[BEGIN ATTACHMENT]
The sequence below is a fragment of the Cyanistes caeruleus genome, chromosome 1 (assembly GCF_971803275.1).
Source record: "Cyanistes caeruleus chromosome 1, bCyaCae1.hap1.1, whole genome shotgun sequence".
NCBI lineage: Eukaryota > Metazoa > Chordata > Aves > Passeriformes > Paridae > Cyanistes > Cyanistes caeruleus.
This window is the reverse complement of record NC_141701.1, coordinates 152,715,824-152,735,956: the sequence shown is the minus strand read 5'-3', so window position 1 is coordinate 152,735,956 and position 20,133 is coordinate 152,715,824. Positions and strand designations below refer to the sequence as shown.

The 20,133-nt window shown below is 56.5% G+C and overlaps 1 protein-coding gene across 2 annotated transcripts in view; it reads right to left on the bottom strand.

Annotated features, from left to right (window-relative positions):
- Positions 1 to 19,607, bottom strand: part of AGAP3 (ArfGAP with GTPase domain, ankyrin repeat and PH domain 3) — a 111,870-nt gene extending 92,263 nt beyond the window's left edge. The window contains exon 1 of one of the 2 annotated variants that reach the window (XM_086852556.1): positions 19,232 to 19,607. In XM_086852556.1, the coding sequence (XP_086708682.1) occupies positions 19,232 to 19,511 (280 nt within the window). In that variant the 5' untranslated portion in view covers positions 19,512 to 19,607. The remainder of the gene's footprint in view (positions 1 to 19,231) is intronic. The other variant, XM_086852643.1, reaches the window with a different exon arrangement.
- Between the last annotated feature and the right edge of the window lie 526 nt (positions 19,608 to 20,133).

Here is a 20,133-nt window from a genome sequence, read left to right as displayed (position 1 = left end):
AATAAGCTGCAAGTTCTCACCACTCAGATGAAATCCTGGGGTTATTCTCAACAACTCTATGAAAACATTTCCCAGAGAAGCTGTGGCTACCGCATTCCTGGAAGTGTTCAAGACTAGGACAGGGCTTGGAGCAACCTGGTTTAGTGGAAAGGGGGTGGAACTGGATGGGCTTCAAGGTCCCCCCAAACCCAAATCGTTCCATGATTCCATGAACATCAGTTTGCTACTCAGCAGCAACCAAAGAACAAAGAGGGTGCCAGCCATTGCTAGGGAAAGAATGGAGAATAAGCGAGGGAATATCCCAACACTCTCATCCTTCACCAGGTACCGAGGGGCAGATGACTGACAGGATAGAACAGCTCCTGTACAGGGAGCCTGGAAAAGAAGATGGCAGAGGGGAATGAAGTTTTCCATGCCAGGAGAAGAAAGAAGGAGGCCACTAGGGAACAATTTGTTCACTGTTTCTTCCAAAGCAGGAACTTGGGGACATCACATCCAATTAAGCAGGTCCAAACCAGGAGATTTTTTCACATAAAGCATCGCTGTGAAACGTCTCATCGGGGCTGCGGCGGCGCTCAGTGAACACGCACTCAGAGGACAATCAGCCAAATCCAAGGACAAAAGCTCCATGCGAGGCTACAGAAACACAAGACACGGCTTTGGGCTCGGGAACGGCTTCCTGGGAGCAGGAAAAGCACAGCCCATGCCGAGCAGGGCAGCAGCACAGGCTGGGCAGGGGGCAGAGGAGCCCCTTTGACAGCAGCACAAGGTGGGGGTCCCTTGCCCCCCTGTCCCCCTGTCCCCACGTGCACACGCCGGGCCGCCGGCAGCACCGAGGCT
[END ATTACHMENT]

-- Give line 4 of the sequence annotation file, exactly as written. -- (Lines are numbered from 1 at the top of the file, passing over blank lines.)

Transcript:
This window is the reverse complement of record NC_141701.1, coordinates 152,715,824-152,735,956: the sequence shown is the minus strand read 5'-3', so window position 1 is coordinate 152,735,956 and position 20,133 is coordinate 152,715,824. Positions and strand designations below refer to the sequence as shown.